“The president has not indicated to me or to anyone else that I work with that he has any intent on terminating Robert Mueller,” Sekulow said.

On pardons, he said: “I have not had a conversation with the president regarding pardons. And pardons are not on the table.”

Sekulow’s comments came a day after the first charges were announced by Mueller. Former Trump campaign chairman Manafort and his associate Rick Gates both pleaded not guilty to conspiracy and money laundering charges. Another former adviser, George Papadopoulos, pleaded guilty to lying to FBI agents when asked about Russian contacts.

White House spokeswoman Sarah Huckabee Sanders told reporters after the charges were released that “there is no intention or plan to make any changes in regards to the special counsel.” But lawmakers have been on guard since May, when Trump abruptly fired FBI Director James Comey and Mueller was appointed.

Trump was initially more critical of the special counsel, and at one point his legal team looked into potential conflicts surrounding the team Mueller has hired, including the backgrounds of members and political contributions by some members of his team to Democrat Hillary Clinton.

After Trump made those rumblings, two bipartisan bills emerged in the Senate Judiciary Committee that would attempt to protect any special counsel. Legislation sponsored by Graham would prevent the firing of any special counsel unless the dismissal was first reviewed by a panel of three federal judges. Legislation co-sponsored by Republican Sen. Thom Tillis of North Carolina would let any special counsel for the Department of Justice challenge his or her removal in court.

After an initial flurry of support, the bills have stalled as Trump has quieted his public criticism of Mueller. Senate Judiciary Chairman Chuck Grassley, R-Iowa, said he was undecided on the bills after some law experts questioned their legality in a hearing.

As senators returned to the Capitol Monday evening for votes, many Republicans were lukewarm or declined to say whether they would support the legislation. Graham said of his own bill, “I don’t feel an urgent need to pass that law until you show me a reason Mr. Mueller is in jeopardy.”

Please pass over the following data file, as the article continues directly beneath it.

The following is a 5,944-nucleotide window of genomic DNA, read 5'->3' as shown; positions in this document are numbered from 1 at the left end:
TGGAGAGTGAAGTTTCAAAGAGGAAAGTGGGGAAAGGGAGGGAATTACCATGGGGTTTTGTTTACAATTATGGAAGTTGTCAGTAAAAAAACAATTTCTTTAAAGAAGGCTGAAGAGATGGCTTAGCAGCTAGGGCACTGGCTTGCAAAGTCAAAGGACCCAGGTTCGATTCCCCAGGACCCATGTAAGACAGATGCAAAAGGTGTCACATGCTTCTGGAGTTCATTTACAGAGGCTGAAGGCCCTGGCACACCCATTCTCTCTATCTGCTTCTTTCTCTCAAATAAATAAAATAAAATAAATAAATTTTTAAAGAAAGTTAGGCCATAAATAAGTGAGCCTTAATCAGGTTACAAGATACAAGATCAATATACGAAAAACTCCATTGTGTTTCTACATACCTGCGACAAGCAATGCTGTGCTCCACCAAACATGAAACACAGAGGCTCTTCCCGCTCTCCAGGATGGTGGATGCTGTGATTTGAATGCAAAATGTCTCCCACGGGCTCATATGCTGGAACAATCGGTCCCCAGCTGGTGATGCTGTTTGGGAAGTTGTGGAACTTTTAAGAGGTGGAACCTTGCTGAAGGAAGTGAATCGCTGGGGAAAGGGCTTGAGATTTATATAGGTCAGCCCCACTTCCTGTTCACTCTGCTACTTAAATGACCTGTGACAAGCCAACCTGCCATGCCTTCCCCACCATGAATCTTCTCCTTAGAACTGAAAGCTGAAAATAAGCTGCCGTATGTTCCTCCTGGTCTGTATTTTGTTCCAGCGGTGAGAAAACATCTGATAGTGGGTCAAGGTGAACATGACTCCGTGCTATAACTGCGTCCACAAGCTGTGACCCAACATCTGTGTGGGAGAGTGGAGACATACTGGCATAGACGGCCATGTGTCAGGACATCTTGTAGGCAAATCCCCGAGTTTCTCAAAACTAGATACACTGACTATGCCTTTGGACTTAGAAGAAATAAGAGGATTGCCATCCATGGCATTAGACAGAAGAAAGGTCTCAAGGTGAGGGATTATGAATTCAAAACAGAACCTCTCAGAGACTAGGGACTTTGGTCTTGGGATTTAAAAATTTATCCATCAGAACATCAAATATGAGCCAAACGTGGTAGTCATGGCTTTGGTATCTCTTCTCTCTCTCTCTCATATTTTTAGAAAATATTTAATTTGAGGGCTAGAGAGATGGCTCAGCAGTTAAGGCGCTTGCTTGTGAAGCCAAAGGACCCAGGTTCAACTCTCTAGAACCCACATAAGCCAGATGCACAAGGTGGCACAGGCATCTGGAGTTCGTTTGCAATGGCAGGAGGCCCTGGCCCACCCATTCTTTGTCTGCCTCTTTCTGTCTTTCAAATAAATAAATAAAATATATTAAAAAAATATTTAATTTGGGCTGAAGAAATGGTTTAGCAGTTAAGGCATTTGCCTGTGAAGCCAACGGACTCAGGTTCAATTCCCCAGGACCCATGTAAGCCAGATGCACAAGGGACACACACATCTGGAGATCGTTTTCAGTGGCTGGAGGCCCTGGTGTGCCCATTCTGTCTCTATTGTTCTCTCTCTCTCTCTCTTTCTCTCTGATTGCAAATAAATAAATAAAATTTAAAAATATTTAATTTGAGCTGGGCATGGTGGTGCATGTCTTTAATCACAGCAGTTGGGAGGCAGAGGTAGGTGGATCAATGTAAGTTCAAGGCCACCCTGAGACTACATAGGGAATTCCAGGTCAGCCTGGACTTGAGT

Some Republicans said they were reviewing the legislation. “It would be a problem” if Trump fires special counsel or pardons indicted people, said Arizona Sen. Jeff Flake, another recent critic of Trump.

The main message from Republicans was that the charges wouldn’t affect legislative work. Republicans are hoping to make some progress on tax reform, and are hoping to stay focused on that goal.

“It doesn’t distract us in any way,” Corker said. “I don’t see it being a factor at all.”

That remains to be seen, as Republicans have had a difficult time this year enacting any major policy as Trump has taken aim at some in his own party.

It’s also unclear how the charges will affect several congressional investigations into the Russian interference and whether it was connected to Trump’s campaign. Neither the Senate nor the House intelligence committees have interviewed Papadopoulos or Gates, according to sources familiar with the probes. And only the Senate intelligence panel has talked to Manafort.

The sources declined to be named because the committees’ interviews are private.

As the investigations have gone on for several months, some Republicans have called for them to end. The Senate Judiciary Committee probe into the meddling and the House intelligence probe have split along partisan lines. And Democrats fumed last week as House Republicans launched new probes into Clinton and former President Barack Obama.

Some Democrats indicated that the congressional investigations should step up as Mueller’s probe found new evidence.

“It is a pretty sobering, shattering moment in American history,” Connecticut Sen. Richard Blumenthal, a Democratic member of the Judiciary panel, said of the charges. “It is the end of the beginning, but not the beginning of the end.”